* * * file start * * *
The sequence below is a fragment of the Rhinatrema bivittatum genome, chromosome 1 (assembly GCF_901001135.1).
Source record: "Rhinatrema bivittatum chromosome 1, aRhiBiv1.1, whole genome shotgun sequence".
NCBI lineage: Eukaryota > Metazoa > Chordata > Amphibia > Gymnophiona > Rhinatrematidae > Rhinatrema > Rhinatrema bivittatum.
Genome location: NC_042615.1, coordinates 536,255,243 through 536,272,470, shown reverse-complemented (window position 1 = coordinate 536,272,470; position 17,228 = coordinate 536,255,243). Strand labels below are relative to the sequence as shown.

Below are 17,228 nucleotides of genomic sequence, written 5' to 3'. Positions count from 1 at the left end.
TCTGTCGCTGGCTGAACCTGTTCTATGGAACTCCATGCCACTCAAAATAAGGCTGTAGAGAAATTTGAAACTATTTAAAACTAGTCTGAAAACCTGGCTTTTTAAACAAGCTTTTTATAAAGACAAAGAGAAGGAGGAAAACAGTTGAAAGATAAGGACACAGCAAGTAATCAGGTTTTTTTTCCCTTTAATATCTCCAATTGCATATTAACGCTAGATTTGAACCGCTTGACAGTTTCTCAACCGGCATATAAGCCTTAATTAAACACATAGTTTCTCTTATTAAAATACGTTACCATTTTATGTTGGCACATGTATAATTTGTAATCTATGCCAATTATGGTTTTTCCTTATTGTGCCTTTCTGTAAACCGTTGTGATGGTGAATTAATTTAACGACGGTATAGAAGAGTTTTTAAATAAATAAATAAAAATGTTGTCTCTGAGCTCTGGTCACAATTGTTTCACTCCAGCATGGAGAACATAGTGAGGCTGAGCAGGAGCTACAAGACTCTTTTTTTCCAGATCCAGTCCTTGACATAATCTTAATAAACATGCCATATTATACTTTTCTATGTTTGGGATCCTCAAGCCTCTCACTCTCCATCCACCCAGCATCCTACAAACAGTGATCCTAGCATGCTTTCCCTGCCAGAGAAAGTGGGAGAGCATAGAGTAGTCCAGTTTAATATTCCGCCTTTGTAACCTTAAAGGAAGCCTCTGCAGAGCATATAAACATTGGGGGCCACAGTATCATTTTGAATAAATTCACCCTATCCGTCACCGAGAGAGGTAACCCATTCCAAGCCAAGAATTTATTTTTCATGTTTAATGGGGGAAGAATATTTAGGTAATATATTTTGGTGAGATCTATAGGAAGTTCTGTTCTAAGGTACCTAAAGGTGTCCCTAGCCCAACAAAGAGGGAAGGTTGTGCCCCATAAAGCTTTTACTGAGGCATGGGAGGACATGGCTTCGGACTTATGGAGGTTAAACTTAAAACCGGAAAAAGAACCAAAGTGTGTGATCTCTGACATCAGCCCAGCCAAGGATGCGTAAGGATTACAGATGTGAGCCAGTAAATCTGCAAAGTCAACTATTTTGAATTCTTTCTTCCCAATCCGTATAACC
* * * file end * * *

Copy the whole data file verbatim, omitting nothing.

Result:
The sequence below is a fragment of the Rhinatrema bivittatum genome, chromosome 1 (assembly GCF_901001135.1).
Source record: "Rhinatrema bivittatum chromosome 1, aRhiBiv1.1, whole genome shotgun sequence".
NCBI lineage: Eukaryota > Metazoa > Chordata > Amphibia > Gymnophiona > Rhinatrematidae > Rhinatrema > Rhinatrema bivittatum.
Genome location: NC_042615.1, coordinates 536,255,243 through 536,272,470, shown reverse-complemented (window position 1 = coordinate 536,272,470; position 17,228 = coordinate 536,255,243). Strand labels below are relative to the sequence as shown.

Below are 17,228 nucleotides of genomic sequence, written 5' to 3'. Positions count from 1 at the left end.
TCTGTCGCTGGCTGAACCTGTTCTATGGAACTCCATGCCACTCAAAATAAGGCTGTAGAGAAATTTGAAACTATTTAAAACTAGTCTGAAAACCTGGCTTTTTAAACAAGCTTTTTATAAAGACAAAGAGAAGGAGGAAAACAGTTGAAAGATAAGGACACAGCAAGTAATCAGGTTTTTTTTCCCTTTAATATCTCCAATTGCATATTAACGCTAGATTTGAACCGCTTGACAGTTTCTCAACCGGCATATAAGCCTTAATTAAACACATAGTTTCTCTTATTAAAATACGTTACCATTTTATGTTGGCACATGTATAATTTGTAATCTATGCCAATTATGGTTTTTCCTTATTGTGCCTTTCTGTAAACCGTTGTGATGGTGAATTAATTTAACGACGGTATAGAAGAGTTTTTAAATAAATAAATAAAAATGTTGTCTCTGAGCTCTGGTCACAATTGTTTCACTCCAGCATGGAGAACATAGTGAGGCTGAGCAGGAGCTACAAGACTCTTTTTTTCCAGATCCAGTCCTTGACATAATCTTAATAAACATGCCATATTATACTTTTCTATGTTTGGGATCCTCAAGCCTCTCACTCTCCATCCACCCAGCATCCTACAAACAGTGATCCTAGCATGCTTTCCCTGCCAGAGAAAGTGGGAGAGCATAGAGTAGTCCAGTTTAATATTCCGCCTTTGTAACCTTAAAGGAAGCCTCTGCAGAGCATATAAACATTGGGGGCCACAGTATCATTTTGAATAAATTCACCCTATCCGTCACCGAGAGAGGTAACCCATTCCAAGCCAAGAATTTATTTTTCATGTTTAATGGGGGAAGAATATTTAGGTAATATATTTTGGTGAGATCTATAGGAAGTTCTGTTCTAAGGTACCTAAAGGTGTCCCTAGCCCAACAAAGAGGGAAGGTTGTGCCCCATAAAGCTTTTACTGAGGCATGGGAGGACATGGCTTCGGACTTATGGAGGTTAAACTTAAAACCGGAAAAAGAACCAAAGTGTGTGATCTCTGACATCAGCCCAGCCAAGGATGCGTAAGGATTACAGATGTGAGCCAGTAAATCTGCAAAGTCAACTATTTTGAATTCTTTCTTCCCAATCCGTATAACC